The Long Way to a Small, Angry Planet
By Becky Chambers
Published 2016 by Harper Voyager
As she woke up in the pod, she remembered three things. First, she was traveling through open space. Second, she was about to start a new job, one she could not screw up. Third, she had bribed a government official into giving her a new identity file. None of this information was new, but it wasn’t pleasant to wake up to.
A young woman, Rosemary, flees a difficult situation on Mars in the most boring way - she accepts a entry-level bookkeeping job aboard the Wayfarer, an independent ship that builds hyperspace tunnels. She joins the motley collection of humans and aliens of various denominations as they embark on a particularly long mission through deep space to a remote but politically important planet near the galactic core.
The Long Way to a Small, Angry Planet had an unusual gestation, starting out as a self-published kickstartedThe kickstarter page. It raised the grand sum of $2810 novel. Every other self-published work I have come in contact to has been awful but I can happily report that Small, Angry Planet is quite good, at least along certain axes. Chambers has a real talent for larger than life characters, each member of the crew has a distinct voice and is vividly rendered. Likewise, the little sci-fi details of the universal the characters inhabit is as good as anything I have read, from the technology that powers the ship right down to the galactic politics that kicks off the mission.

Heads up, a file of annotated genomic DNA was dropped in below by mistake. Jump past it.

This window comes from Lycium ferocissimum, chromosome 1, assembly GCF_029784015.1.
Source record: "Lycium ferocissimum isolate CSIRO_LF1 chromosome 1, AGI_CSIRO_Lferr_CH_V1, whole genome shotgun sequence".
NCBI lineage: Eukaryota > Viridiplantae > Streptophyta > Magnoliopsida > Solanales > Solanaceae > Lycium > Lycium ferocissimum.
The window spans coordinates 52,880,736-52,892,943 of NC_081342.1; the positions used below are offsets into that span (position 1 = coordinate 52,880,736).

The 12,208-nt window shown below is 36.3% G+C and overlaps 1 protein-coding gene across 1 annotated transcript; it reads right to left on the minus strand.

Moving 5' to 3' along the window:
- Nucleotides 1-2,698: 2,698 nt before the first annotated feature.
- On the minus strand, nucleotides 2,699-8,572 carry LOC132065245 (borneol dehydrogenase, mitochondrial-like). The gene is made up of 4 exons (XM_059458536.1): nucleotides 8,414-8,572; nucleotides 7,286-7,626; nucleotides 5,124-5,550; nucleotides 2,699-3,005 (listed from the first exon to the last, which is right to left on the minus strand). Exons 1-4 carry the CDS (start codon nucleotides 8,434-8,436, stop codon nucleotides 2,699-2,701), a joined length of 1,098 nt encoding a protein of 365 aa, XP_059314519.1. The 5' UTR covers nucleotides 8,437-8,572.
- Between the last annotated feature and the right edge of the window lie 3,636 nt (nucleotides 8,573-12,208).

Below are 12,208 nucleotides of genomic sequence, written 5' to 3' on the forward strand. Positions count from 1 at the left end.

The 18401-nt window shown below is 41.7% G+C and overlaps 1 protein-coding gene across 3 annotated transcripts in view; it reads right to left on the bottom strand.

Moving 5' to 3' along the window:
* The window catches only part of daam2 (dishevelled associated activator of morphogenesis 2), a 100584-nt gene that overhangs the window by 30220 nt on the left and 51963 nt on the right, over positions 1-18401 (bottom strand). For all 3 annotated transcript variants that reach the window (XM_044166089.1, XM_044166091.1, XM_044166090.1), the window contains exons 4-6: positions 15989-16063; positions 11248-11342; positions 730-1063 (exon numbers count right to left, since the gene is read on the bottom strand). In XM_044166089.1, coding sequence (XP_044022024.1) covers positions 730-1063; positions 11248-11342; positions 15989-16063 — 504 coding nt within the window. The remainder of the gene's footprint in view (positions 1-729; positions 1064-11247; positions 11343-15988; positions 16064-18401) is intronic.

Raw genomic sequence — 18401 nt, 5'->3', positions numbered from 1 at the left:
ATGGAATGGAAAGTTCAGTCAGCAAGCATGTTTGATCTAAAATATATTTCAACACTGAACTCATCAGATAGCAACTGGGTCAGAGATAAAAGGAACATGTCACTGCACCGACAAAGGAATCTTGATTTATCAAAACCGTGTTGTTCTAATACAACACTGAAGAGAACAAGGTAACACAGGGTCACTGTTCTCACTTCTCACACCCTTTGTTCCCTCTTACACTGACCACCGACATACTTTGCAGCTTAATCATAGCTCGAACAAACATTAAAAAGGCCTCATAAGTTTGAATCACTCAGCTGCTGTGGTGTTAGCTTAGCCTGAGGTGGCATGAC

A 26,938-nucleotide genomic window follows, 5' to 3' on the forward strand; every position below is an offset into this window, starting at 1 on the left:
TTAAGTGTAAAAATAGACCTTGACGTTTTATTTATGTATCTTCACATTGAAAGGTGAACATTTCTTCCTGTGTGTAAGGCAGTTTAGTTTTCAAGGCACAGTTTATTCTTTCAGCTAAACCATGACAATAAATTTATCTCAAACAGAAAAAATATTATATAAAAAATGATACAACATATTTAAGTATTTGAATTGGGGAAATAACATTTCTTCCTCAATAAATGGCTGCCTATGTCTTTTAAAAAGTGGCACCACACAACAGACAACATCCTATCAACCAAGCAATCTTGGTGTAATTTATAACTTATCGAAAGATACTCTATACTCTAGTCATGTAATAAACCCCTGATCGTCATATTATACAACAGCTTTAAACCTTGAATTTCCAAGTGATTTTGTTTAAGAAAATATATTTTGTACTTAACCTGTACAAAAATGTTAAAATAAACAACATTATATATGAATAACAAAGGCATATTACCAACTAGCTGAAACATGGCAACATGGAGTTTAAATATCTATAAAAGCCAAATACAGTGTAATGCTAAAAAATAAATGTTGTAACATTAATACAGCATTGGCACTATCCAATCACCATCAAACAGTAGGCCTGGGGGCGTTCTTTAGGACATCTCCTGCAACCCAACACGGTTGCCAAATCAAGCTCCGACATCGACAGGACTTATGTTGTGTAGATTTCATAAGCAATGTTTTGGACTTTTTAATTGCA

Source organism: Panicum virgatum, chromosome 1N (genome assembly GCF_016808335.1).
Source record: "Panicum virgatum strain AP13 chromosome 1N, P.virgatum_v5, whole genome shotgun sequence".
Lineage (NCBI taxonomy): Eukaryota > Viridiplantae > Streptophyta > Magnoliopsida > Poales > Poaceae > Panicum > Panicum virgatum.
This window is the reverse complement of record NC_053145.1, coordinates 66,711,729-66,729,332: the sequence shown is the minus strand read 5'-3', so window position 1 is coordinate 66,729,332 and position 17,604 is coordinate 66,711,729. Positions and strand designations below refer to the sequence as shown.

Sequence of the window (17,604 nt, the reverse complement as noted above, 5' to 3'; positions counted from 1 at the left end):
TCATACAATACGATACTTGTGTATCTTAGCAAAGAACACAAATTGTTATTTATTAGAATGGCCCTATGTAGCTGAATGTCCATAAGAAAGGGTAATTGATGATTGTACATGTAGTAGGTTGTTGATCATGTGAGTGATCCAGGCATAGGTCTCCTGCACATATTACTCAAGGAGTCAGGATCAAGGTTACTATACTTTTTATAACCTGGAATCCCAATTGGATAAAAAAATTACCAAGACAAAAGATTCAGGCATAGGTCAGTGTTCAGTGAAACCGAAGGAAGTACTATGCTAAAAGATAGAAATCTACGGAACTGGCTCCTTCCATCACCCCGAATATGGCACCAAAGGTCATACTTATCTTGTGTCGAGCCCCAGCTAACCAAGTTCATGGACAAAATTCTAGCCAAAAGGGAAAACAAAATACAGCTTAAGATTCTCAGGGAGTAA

It is easy to see how Small, Angry Planet was nominated for a bunch of awardsShortlisted for the 2016 Arthur C. Clarke Award
Shortlisted for the Kitschies Golden Tentacle for Best Debut Novel
The author was nominated for the British Fantasy Awards' 2016 Best Newcomer. It is also pretty clear why it didn't win any. With great characters, interesting setting and exciting premise, the novel seems incapable of producing an engaging plot with tension and intrigue. The structure is episodic - nothing wrong with that - but each time a difficulty is encountered it is defused quickly in the most mundane way possible. Space pirates? A quick bribe. Rosemary's dark secret revealed? Nobody cares about it. The crew might be eaten by giant space crickets? Better close the door then. Even the final climax is quickly set up and overcome in a couple of pages.
Small, Angry Planet is the written equivalent of comfort food. Not boring but unexciting, not trite but comfortable. What saves the novel is the breezy writing and excess of charm.
I am not recommending that you dash out and read The Long Way To A Small Angry Planet but you could do worse.